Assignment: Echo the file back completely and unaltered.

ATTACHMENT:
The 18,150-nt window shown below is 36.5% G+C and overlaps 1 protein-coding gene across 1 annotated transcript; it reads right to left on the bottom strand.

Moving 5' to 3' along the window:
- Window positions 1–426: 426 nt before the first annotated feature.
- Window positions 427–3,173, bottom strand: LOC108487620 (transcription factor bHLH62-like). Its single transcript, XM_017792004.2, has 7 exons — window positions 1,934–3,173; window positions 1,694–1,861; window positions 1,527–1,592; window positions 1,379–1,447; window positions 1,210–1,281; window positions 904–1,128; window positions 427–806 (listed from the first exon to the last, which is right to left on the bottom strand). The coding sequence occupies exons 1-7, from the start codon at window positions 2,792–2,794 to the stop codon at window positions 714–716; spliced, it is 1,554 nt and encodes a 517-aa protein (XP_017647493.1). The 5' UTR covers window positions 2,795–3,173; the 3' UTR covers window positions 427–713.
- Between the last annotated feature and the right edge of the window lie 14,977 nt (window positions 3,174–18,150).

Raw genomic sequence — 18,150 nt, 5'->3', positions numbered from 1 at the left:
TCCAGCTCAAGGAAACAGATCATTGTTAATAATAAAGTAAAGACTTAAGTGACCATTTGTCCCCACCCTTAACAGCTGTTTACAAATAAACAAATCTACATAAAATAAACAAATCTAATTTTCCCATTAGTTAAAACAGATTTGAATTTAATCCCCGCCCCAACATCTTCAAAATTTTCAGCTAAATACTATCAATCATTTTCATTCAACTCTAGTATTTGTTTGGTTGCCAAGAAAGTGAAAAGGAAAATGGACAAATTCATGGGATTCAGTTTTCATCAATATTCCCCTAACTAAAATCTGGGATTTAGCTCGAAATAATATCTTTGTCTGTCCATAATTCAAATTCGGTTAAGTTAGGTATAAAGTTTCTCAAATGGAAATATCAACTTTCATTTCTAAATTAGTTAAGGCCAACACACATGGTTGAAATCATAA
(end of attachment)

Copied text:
The 18,150-nt window shown below is 36.5% G+C and overlaps 1 protein-coding gene across 1 annotated transcript; it reads right to left on the bottom strand.

Moving 5' to 3' along the window:
- Window positions 1–426: 426 nt before the first annotated feature.
- Window positions 427–3,173, bottom strand: LOC108487620 (transcription factor bHLH62-like). Its single transcript, XM_017792004.2, has 7 exons — window positions 1,934–3,173; window positions 1,694–1,861; window positions 1,527–1,592; window positions 1,379–1,447; window positions 1,210–1,281; window positions 904–1,128; window positions 427–806 (listed from the first exon to the last, which is right to left on the bottom strand). The coding sequence occupies exons 1-7, from the start codon at window positions 2,792–2,794 to the stop codon at window positions 714–716; spliced, it is 1,554 nt and encodes a 517-aa protein (XP_017647493.1). The 5' UTR covers window positions 2,795–3,173; the 3' UTR covers window positions 427–713.
- Between the last annotated feature and the right edge of the window lie 14,977 nt (window positions 3,174–18,150).

Raw genomic sequence — 18,150 nt, 5'->3', positions numbered from 1 at the left:
TCCAGCTCAAGGAAACAGATCATTGTTAATAATAAAGTAAAGACTTAAGTGACCATTTGTCCCCACCCTTAACAGCTGTTTACAAATAAACAAATCTACATAAAATAAACAAATCTAATTTTCCCATTAGTTAAAACAGATTTGAATTTAATCCCCGCCCCAACATCTTCAAAATTTTCAGCTAAATACTATCAATCATTTTCATTCAACTCTAGTATTTGTTTGGTTGCCAAGAAAGTGAAAAGGAAAATGGACAAATTCATGGGATTCAGTTTTCATCAATATTCCCCTAACTAAAATCTGGGATTTAGCTCGAAATAATATCTTTGTCTGTCCATAATTCAAATTCGGTTAAGTTAGGTATAAAGTTTCTCAAATGGAAATATCAACTTTCATTTCTAAATTAGTTAAGGCCAACACACATGGTTGAAATCATAA